Federal officials have set a Sunday deadline for state political leaders to agree to a compromise that brings New Mexico driver’s licenses into compliance with the REAL ID Act.
That has given new life to the annual battle in the N.M. Legislature over repealing the state’s 2003 law that allows immigrants without legal status to obtain licenses — which is the primary reason New Mexico’s licenses don’t currently comply with REAL ID.
Here’s what you need to know about the issue:
The REAL ID Act
The REAL ID Act, passed by Congress in 2005, lets the federal government set security standards for IDs that can be used for federal purposes such as boarding airplanes and entering military bases. Many states have come into compliance with REAL ID. The feds have granted waivers to New Mexico and other states in the past, but this year have decided to enforce the act in some states, including here.
No matter what happens, you’ll still be able to use your New Mexico license to board a plane, at least for now. The U.S. Department of Homeland Security (DHS) isn’t currently requiring REAL ID compliance at airports, Philip A. McNamara, DHS assistant secretary For Intergovernmental Affairs, wrote in a column published in the Albuquerque Journal in November.
“Right now, no one needs to adjust travel plans, rush out to get a new driver’s license or a passport for domestic air travel. And when you do, we will make sure you have plenty of notice,” McNamara wrote. He promised a warning “at least 120 days” before the feds decide to enforce REAL ID at airports.
What will change in New Mexico starting Sunday if state political leaders don’t agree to a compromise before then? New Mexico licenses won’t get people into nuclear power plants, military bases, and other federal facilities that require identification. New Mexicans will need to show an alternative form of ID such as a passport.
What can NM political leaders do?
New Mexico’s lawmakers meet in a 30-day session that begins Jan. 19. They could amend state law to make New Mexico’s licenses REAL ID compliant. Gov. Susana Martinez has agreed to put the topic on the agenda.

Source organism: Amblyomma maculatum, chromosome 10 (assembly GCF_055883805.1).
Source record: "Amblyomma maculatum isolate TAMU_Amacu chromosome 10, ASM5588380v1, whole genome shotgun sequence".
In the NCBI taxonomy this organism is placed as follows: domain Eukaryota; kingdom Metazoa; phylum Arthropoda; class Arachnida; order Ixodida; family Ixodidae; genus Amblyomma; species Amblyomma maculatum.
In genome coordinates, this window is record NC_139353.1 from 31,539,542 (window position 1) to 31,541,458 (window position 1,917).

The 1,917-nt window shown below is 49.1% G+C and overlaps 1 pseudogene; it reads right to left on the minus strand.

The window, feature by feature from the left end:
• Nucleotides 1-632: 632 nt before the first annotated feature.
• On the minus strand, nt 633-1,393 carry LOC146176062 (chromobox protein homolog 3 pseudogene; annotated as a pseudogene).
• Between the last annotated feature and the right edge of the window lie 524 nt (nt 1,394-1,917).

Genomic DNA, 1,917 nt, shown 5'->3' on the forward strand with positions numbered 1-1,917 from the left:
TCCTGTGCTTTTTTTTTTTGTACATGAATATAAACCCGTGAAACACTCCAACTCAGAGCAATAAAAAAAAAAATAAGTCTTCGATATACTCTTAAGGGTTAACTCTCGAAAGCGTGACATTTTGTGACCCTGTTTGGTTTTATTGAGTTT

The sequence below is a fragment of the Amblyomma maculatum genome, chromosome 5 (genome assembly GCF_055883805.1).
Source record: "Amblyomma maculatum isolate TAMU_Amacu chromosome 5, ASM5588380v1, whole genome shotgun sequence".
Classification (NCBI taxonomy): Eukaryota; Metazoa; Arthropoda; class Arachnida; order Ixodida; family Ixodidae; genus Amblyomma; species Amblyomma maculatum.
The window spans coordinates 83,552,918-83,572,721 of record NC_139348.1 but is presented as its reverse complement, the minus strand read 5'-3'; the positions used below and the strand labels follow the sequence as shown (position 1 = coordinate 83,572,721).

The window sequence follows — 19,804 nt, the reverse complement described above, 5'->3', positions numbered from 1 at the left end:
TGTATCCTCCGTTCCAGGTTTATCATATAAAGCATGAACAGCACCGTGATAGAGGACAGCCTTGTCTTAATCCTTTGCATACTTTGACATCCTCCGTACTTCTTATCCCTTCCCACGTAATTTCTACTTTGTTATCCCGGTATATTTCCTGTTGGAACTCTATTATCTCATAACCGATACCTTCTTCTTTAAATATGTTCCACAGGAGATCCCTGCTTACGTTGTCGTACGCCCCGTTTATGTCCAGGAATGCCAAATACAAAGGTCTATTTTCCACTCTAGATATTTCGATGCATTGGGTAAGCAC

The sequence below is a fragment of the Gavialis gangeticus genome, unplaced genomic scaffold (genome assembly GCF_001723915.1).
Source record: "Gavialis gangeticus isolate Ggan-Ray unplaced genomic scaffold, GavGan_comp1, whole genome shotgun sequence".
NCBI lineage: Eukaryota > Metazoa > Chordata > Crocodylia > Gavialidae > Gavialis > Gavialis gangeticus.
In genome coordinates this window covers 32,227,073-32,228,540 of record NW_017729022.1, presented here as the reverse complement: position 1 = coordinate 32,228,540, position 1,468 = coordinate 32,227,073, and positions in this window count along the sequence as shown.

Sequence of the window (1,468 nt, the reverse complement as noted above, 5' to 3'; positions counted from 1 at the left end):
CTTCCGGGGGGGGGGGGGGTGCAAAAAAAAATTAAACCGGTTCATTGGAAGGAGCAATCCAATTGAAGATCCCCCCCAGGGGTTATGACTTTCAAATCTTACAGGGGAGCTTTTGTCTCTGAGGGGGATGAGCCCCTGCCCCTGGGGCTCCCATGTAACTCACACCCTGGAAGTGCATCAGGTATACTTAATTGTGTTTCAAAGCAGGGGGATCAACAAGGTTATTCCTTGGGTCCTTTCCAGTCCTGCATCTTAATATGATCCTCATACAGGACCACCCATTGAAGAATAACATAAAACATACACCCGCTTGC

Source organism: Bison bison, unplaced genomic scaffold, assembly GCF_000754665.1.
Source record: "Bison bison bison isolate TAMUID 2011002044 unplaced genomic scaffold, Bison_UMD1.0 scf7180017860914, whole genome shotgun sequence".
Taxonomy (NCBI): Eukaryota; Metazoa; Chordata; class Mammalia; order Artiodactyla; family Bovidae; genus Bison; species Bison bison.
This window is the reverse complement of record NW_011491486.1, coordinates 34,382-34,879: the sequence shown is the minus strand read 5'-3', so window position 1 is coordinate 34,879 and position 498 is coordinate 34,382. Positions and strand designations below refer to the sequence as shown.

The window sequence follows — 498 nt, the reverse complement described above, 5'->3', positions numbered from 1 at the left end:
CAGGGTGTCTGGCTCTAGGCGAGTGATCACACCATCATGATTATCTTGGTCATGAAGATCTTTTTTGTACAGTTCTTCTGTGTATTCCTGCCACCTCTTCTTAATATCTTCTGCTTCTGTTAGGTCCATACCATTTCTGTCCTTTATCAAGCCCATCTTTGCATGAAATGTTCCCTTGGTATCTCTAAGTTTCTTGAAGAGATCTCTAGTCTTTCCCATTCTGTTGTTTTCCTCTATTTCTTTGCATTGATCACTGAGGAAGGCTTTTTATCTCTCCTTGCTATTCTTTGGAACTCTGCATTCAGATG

But the federal deadline comes nine days earlier. The feds have agreed to give New Mexico a 12-month extension if Martinez and legislative leaders send DHS a letter pledging agreement on legislation that ensures REAL ID compliance.
There’s no compromise yet. Various proposals would create two distinctly different cards that allow people in New Mexico to drive legally — one that is REAL ID complaint and another for people who don’t provide Social Security numbers or other proof of lawful residence.
The Democrats’ proposal
Many Democrats favor shifting to a two-tier licensure system so most people — those who provide proof of legal residence or citizenship — can obtain licenses that will be accepted for federal purposes, and those who don’t can still obtain a second-tier license letting them drive legally in New Mexico.
Three Democratic legislative leaders — Senate President Pro Tem Mary Kay Papen, Senate Majority Leader Michael Sanchez, and House Minority Leader Brian Egolf — sent a letter to Martinez and House Speaker Don Tripp, a Republican, on Monday urging compromise. They cited a bill that passed the Senate in 2015 that would have created a two-tier licensure system.
Under that bill, those who don’t provide proof of citizenship or legal residence would have to provide “an individual tax identification number, a passport or ID from the individual’s country of origin, or other documentation that the secretary of (the state’s Taxation and Revenue Department) has authorized as an acceptable substitute” to obtain a second-tier license. The impact of those requirements on people without legal status who already have New Mexico licenses isn’t clear — but they could result in some people without legal status who currently have licenses losing them.
The Republicans’ proposal
Republicans have proposed even stricter requirements that would likely strip some current license holders of their ability to drive legally. Tripp sent his own letter to Sanchez on Tuesday laying out the GOP proposal. The main difference is that people would have to show evidence that they have lived in New Mexico for at least two years and filed personal income taxes with the state in the previous year to obtain the second-tier license.
Tripp cited Utah as among the states that have such a system in place. But Utah’s requirements for those without legal status to obtain a so-called driving privilege card don’t include proof of two years of residency or having filed a tax return.
State legislative leaders and the governor have until Sunday to resolve their dispute and send a letter to DHS stating that they’ve agreed to a REAL ID compliant solution, or DHS has said it won’t grant another one-year extension.
If the political leaders come to an agreement, they’ll have to pass a bill through the Legislature. Then the state would have approximately 11-12 months to implement the new system before the REAL ID compliance extension would expire.
If political leaders don’t come to an agreement, and DHS makes good on its promise to not grant another REAL ID extension, New Mexicans will need to show an alternative form of ID to get into federal facilities that require identification starting next week.